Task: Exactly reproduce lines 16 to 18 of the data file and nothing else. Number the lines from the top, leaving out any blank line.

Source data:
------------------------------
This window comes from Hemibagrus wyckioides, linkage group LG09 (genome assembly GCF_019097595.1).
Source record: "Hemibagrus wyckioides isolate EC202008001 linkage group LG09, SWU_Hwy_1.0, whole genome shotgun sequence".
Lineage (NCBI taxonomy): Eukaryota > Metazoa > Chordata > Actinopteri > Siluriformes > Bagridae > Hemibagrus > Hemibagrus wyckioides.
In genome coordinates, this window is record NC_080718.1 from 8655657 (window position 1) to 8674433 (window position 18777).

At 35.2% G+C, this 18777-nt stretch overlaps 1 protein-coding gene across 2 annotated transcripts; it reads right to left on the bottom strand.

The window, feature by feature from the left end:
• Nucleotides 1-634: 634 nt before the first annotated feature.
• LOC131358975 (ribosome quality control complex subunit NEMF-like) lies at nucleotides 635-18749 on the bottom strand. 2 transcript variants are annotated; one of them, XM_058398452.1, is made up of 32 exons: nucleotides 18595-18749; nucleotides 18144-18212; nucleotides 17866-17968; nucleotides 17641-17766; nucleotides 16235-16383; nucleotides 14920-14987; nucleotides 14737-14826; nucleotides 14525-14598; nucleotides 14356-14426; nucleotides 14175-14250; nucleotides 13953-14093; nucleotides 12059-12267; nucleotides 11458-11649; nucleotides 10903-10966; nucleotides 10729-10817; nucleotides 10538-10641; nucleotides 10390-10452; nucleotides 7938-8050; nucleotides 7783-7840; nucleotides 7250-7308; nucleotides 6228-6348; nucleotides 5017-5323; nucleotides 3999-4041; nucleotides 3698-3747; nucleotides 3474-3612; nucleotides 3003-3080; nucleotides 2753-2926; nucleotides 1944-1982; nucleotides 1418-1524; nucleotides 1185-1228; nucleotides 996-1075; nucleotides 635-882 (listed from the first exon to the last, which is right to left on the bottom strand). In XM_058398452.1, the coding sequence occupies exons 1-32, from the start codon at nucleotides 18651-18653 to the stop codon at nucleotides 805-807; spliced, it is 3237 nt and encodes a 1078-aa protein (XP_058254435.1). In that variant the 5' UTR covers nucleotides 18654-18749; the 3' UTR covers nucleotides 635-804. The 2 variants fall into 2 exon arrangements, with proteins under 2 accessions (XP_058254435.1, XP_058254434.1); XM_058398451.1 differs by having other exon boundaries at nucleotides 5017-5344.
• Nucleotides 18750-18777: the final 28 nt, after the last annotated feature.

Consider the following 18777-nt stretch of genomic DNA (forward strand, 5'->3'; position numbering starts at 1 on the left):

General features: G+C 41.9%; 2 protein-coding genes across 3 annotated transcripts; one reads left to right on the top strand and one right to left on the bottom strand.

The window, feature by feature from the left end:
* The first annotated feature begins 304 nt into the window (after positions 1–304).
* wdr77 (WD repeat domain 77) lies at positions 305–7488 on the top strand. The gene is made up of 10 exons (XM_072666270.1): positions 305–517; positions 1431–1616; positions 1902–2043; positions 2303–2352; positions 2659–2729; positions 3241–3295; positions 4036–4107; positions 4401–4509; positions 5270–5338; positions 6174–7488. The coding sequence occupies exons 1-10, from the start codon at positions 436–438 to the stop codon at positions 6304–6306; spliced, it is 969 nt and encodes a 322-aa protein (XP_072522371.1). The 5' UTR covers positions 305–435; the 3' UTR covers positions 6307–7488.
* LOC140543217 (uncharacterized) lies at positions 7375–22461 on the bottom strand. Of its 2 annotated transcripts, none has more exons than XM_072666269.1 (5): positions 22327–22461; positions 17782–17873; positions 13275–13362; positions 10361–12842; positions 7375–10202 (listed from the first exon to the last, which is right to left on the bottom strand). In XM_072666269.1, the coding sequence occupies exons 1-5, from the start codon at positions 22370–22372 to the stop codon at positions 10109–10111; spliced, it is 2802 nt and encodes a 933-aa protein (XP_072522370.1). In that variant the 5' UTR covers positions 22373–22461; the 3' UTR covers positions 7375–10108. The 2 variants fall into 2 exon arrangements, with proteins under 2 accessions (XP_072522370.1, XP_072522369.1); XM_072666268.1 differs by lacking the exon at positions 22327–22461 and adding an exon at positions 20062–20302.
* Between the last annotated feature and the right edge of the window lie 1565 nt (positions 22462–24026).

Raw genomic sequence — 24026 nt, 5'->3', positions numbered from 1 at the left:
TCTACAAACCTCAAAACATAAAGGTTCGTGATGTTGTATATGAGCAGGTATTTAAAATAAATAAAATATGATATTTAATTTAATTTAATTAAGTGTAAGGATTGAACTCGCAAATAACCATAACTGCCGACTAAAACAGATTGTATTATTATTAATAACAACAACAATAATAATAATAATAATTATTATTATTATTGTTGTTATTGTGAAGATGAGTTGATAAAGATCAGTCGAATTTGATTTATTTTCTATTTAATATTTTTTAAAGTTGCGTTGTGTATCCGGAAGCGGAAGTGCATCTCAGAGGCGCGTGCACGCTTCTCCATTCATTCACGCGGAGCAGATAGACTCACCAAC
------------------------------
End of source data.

* Between the last annotated feature and the right edge of the window lie 1565 nt (positions 22462–24026).

Raw genomic sequence — 24026 nt, 5'->3', positions numbered from 1 at the left:
TCTACAAACCTCAAAACATAAAGGTTCGTGATGTTGTATATGAGCAGGTATTTAAAATAAATAAAATATGATATTTAATTTAATTTAATTAAGTGTAAGGATTGAACTCGCAAATAACCATAACTGCCGACTAAAACAGATTGTATTATTATTAATAACAACAACAATAATAATAATAATAATTATTATTATTATTGTTGTTATTGTGAAGATGAGTTGATAAAGATCAGTCGAATTTGATTTATTTTCTATTTAATATTTTTTAAAGTTGCGTTGTGTATCCGGAAGCGGAAGTGCATCTCAGAGGCGCGTGCACGCTTCTCCATTCATTCACGCGGAGCAGATAGACTCACCAAC